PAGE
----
State Options
Your state has the option to increase the federal income limits to allow more people to qualify for Medicaid. This includes low income children, parents, and pregnant women whose family income is above the federal cutoff levels. Your state can set whatever income limit it considers appropriate.

For example: In New York, children under age one year and pregnant women are eligible for New York's Medicaid program with family incomes up to 200% of the federal poverty level (instead of the federal cutoff of 133%).

The states can also enhance eligibility for some nursing home residents, people with disabilities who work and have incomes above the federal limit, and medically needy people who require institutional care and have incomes that are too high to qualify for Social Security Insurance.

However, federal law prevents states from making anyone eligible for Medicaid. For example, the states cannot offer Medicaid coverage to adults who don't have children living with them and who are not disabled or elderly no matter how poor they are. States can apply to the federal government for a waiver to allow enrollment in special programs.

What Are the Medicaid Benefits?

Federal Requirements
The federal government requires each state to cover certain health-related benefits. These are known as mandatory benefits and include:

  • physician, nurse midwife, and nurse practitioner services
  • laboratory and x-ray services
  • inpatient and outpatient hospital services
  • early and periodic screening, diagnostic, and treatment (EPSDT) services for children, teens, and young adults under age 21
  • family planning services and supplies
  • services provided in community health centers and rural health clinics
  • nursing facility services for people age 21 and older

State Options
Your state can provide coverage for additional health-related services that are approved by the federal government. These so-called "optional" services may include:

  • prescription drugs
  • dental care
  • eye glasses and vision care
  • mental health services
  • home health services
  • case management
  • rehabilitation services such as physical therapy
  • hospice care

To make sure that your child receives these services, your state must make you aware of the EPSDT program available, as well as provide transportation and, if you request, help with scheduling appointments.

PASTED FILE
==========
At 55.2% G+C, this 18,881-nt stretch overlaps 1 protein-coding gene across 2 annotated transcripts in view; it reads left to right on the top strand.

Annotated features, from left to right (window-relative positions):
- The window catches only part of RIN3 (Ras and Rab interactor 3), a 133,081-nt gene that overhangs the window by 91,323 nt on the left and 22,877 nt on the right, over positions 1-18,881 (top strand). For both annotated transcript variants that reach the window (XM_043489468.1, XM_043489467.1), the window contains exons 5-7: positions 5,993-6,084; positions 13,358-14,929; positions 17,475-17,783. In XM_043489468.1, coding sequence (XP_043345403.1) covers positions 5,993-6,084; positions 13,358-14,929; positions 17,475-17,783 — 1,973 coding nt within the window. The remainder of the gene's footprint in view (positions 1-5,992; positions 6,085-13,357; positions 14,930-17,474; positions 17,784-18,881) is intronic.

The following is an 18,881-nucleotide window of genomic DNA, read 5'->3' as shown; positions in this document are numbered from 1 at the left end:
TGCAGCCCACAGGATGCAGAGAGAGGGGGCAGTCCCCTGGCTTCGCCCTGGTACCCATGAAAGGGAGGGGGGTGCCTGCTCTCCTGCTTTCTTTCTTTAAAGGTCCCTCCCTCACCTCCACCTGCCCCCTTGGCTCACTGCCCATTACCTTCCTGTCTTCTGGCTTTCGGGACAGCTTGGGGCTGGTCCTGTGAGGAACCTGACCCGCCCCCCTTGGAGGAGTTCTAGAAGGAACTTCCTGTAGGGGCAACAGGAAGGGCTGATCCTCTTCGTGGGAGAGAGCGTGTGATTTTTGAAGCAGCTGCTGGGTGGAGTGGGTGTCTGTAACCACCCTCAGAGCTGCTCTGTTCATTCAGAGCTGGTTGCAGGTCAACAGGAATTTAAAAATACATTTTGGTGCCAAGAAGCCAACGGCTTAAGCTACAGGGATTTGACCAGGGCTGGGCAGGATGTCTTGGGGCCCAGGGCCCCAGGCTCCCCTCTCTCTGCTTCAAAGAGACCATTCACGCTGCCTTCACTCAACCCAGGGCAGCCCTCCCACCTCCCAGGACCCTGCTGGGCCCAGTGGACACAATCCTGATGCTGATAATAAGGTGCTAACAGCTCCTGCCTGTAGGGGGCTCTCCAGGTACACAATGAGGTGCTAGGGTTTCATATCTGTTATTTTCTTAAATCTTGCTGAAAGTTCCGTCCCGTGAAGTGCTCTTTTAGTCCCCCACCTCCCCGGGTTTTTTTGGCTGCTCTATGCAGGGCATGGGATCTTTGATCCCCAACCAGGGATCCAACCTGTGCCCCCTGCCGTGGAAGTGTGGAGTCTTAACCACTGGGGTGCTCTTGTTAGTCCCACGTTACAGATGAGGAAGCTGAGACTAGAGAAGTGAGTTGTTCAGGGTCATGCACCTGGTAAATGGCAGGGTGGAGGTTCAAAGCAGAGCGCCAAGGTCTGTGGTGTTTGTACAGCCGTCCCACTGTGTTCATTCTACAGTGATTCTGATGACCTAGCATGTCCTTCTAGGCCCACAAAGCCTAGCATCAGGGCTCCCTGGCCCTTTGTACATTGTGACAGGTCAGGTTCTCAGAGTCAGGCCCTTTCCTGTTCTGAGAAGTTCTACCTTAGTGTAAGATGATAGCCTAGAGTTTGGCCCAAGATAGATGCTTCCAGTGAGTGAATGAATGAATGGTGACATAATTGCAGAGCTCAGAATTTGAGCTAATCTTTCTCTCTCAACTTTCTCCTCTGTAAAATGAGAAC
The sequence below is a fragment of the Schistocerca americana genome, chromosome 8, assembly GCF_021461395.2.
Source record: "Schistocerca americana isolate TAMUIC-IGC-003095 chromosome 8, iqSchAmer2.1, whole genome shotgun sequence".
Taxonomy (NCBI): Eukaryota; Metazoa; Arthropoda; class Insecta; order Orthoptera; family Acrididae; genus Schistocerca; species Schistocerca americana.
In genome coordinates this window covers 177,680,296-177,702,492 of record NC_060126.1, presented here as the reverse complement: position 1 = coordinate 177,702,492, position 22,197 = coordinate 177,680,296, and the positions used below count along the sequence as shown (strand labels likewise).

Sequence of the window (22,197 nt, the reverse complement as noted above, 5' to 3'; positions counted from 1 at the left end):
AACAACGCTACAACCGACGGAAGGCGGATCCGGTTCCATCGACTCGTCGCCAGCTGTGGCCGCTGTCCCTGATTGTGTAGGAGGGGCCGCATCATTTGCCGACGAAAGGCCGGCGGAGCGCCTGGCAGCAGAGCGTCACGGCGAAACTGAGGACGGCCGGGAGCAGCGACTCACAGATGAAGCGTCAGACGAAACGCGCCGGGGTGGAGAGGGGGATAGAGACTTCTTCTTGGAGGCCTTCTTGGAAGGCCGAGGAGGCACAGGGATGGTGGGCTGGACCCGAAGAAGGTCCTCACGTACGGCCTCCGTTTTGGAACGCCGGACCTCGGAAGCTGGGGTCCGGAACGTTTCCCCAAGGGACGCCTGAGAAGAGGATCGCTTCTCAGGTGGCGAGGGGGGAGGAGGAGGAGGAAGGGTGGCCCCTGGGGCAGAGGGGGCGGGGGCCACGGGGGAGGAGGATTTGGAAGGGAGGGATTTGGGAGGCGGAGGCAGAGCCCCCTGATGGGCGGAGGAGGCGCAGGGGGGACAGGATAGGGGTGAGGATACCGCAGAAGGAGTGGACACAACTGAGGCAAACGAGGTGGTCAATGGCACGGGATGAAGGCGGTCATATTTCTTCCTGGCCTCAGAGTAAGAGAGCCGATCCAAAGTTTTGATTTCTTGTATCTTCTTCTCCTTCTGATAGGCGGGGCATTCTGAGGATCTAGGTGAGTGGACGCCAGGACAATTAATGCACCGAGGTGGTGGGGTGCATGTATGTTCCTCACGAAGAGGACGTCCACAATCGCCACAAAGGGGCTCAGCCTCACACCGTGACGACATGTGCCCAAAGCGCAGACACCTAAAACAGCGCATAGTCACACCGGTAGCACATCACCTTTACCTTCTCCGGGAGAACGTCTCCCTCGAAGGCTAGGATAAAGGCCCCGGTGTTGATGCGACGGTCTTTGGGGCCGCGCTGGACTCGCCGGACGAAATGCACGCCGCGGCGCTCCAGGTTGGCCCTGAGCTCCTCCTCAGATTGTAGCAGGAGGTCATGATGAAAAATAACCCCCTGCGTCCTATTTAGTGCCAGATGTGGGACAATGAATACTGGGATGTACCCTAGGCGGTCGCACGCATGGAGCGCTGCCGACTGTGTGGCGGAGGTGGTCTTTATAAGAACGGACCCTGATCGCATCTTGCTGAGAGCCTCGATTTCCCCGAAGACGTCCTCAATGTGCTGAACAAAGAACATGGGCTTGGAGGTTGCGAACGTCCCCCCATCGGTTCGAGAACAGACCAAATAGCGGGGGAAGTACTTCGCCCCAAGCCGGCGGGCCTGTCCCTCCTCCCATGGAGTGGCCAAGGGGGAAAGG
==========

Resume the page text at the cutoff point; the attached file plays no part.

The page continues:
Where Can I Find Information About My State's Medicaid Program?

Since each state and the District of Columbia offer different Medicaid-related services and programs, it is important for you to understand what your state's eligibility requirements are and what you can expect if are eligible.

The website of the National Association of State Medicaid Directors has an interactive map that will connect you to the site of your state's Medicaid office.

If you are interested in a detailed list of the benefits offered by each state, the website of the Kaiser Family Foundation has information about the benefits covered, copayments, and those services that may be limited in some way or require permission to use.

Interesting info.

ambermario4ever
by Bronze Member on Oct. 10, 2012 at 3:59 PM
Quoting slashteddy:





No not everything but a lot of things where. And we will be better off as a country without public insurance and pa.

toddler girl                         toddler boy

         Sarah                                           Luciano

      (10-16-06)                                  (11-27-08)

nb34
by Silver Member on Oct. 10, 2012 at 4:10 PM
12 moms liked this

No we won't be better off as a country, only those who can afford insurance and medical bills are going to be better off. The rest will die. Plain and simple. There is nothing good about people dying because they can't afford health insurance. It is ugly and inhumane, and so are those who advocate it.

Quoting ambermario4ever:

Quoting slashteddy:





No not everything but a lot of things where. And we will be better off as a country without public insurance and pa.


pamelax3
by Gold Member on Oct. 10, 2012 at 4:10 PM

I think it depends on the situation. If a disable child/adult needs the help then yes they should get! But for all the people who say my dh makes good money but we can not afford insurance no they should not! It is a program for the poor and needy! Not the lazy and moochers!  It is also in place for the people who fall on hard times, not the ones that want to keep going to school as an excuse not to go to work .